I liked “Mad Max: Fury Road,” but I would not see it again. For one simple reason: All of the film’s positives — the nonstop action and stunning visuals especially — mean very little when you don’t care at all about the characters or what they’re going through.
That’s not to say director George Miller put no heart into his fourth “Mad Max” picture. Quite the contrary: The film is a visual treat. The setting of a scorched wasteland feels appropriately dire enough for all the characters to do extremely desperate things — escaping various things, in particular, seems to be a major theme here.
Most importantly, I can’t credit Miller enough for choosing practical special effects instead of CGI for all the major action scenes and moments — other directors need to take note here. The lack of CGI makes the action feel more visceral, and more believable. The cinematography is stellar.
And yet, all the great action means very little here because it’s difficult to actually care about the characters.
Like the other “Mad Max” films,” dialogue is extremely sparse in “Fury Road.” Understandably so, most characters are either running for their lives or trying to kill each other.
“But even though Miller sought to rely on characters’ nonverbals — knowing glances, long stares, and misty eyes aplenty — it doesn’t make up for the lack of character development. This works in other films (the first 10 minutes of Pixar’s “Up” is a great example), but it doesn’t work here.
These characters, despite having their own unique motivations (bad guys included), are difficult to connect with, and to understand. And with so little dialogue, the stakes don’t feel big enough to justify all the action going on.
For example, when the caravan of escapees finally learns that “The Green Place” they were searching for doesn’t exist anymore, we don’t feel the same hopelessness, the same loss, that Charlize Theron’s Furiosa feels for leading them all there.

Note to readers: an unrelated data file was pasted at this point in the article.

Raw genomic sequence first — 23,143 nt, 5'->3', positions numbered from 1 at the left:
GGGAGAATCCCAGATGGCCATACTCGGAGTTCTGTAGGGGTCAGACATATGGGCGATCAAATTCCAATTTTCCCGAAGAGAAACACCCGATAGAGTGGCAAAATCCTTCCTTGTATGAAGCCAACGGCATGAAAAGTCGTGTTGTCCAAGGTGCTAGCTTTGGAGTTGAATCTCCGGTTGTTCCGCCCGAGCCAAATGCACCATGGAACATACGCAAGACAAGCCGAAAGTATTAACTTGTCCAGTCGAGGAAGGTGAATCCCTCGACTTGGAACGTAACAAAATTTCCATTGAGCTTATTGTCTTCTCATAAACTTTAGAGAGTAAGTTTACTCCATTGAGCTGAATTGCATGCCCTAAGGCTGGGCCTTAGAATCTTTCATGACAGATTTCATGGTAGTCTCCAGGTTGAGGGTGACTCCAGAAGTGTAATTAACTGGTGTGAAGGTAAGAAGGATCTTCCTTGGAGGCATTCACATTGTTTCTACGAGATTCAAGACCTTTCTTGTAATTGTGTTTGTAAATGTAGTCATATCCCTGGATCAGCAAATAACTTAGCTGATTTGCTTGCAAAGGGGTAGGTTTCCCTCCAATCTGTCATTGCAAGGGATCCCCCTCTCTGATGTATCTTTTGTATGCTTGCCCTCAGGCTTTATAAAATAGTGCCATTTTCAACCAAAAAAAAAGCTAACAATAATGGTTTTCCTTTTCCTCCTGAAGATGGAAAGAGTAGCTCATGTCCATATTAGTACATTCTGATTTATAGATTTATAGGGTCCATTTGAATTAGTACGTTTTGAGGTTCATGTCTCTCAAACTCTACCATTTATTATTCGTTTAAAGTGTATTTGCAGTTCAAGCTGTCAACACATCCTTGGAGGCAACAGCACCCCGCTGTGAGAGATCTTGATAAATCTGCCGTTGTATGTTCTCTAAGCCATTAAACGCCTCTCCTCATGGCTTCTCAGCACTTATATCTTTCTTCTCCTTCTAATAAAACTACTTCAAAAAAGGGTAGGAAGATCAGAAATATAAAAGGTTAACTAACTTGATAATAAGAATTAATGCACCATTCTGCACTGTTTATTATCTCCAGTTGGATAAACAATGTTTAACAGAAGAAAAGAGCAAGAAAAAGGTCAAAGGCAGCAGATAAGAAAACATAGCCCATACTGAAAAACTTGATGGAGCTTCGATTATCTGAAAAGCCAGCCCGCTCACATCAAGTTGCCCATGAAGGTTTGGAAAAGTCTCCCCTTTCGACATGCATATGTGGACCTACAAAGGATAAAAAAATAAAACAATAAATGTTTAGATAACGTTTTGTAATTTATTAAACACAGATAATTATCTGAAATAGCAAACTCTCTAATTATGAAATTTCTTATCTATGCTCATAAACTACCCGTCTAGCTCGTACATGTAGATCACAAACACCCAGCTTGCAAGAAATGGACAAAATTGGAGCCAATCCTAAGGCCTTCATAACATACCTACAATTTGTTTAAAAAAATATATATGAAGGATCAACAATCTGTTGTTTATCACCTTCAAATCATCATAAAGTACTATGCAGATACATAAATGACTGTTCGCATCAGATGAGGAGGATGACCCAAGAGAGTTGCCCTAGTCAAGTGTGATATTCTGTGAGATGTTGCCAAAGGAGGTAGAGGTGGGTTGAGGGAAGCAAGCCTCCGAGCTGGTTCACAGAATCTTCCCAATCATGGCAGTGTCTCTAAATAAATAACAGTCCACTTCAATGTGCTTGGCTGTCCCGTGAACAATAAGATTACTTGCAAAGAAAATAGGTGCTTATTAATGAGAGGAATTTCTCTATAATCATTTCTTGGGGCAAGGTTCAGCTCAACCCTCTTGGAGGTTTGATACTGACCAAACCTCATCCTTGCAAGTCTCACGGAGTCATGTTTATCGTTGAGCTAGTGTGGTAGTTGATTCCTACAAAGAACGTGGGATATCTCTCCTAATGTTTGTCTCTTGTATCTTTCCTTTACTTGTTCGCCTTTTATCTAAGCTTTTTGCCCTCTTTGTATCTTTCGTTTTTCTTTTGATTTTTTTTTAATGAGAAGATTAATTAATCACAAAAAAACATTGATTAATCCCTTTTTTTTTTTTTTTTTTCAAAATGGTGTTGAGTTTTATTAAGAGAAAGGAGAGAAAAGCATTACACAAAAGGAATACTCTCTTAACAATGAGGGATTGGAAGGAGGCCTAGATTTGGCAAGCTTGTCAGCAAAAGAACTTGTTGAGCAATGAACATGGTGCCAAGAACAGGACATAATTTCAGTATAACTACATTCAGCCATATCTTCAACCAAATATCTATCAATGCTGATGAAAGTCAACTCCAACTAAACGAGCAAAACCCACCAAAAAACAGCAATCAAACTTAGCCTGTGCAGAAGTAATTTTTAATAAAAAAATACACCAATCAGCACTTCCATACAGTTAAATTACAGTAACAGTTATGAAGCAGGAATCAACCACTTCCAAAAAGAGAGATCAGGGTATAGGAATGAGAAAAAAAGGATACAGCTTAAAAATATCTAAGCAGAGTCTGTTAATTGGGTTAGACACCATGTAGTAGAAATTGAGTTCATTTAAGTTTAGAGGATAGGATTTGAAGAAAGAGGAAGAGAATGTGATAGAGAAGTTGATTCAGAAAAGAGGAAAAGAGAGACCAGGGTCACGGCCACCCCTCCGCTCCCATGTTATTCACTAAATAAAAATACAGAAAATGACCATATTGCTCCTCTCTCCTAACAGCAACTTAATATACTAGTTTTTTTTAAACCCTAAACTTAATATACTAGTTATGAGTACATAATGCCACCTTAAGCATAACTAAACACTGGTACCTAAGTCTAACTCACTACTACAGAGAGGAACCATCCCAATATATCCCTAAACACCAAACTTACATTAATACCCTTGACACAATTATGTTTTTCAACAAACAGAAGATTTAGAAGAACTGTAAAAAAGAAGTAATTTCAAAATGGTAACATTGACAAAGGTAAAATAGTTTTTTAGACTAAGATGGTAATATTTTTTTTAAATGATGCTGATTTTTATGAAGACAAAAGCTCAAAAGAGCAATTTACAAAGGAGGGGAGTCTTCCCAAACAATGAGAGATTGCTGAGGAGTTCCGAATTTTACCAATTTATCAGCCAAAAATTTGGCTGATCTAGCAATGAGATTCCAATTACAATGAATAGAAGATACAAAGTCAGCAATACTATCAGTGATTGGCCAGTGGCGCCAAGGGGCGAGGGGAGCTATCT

And when the bad guy dies at the end of the movie, I didn’t feel any sense of relief or victory. It just felt like another plot point — another victim of “Fury Road.” And it’s too bad — all of these characters are extremely colourful, just not three-dimensional.
Granted, I didn’t see any of the original “Mad Max” movies with Mel Gibson. Most reviews say knowing these movies isn’t integral to this film’s plot, and I agree — even without the other films, I always understood what was going on in every scene.
But the film didn’t make me care enough about its characters, which to me, felt like a missed opportunity. This is an unfortunate omission, given all the important social commentary — touching on overdependence on oil and weapons, plus all feminist themes of sexual slavery and objectification.
“Mad Max: Fury Road” is not a bad movie. Action movie buffs will dig all the practical effects, there’s a ton of thematic elements going on, and visually it’s on par with “300”.
But for all that style, I wish there was a little more substance and character development. Hopefully Miller will provide some important context and backstory for Max and Furiosa assuming this film gets a sequel or two.
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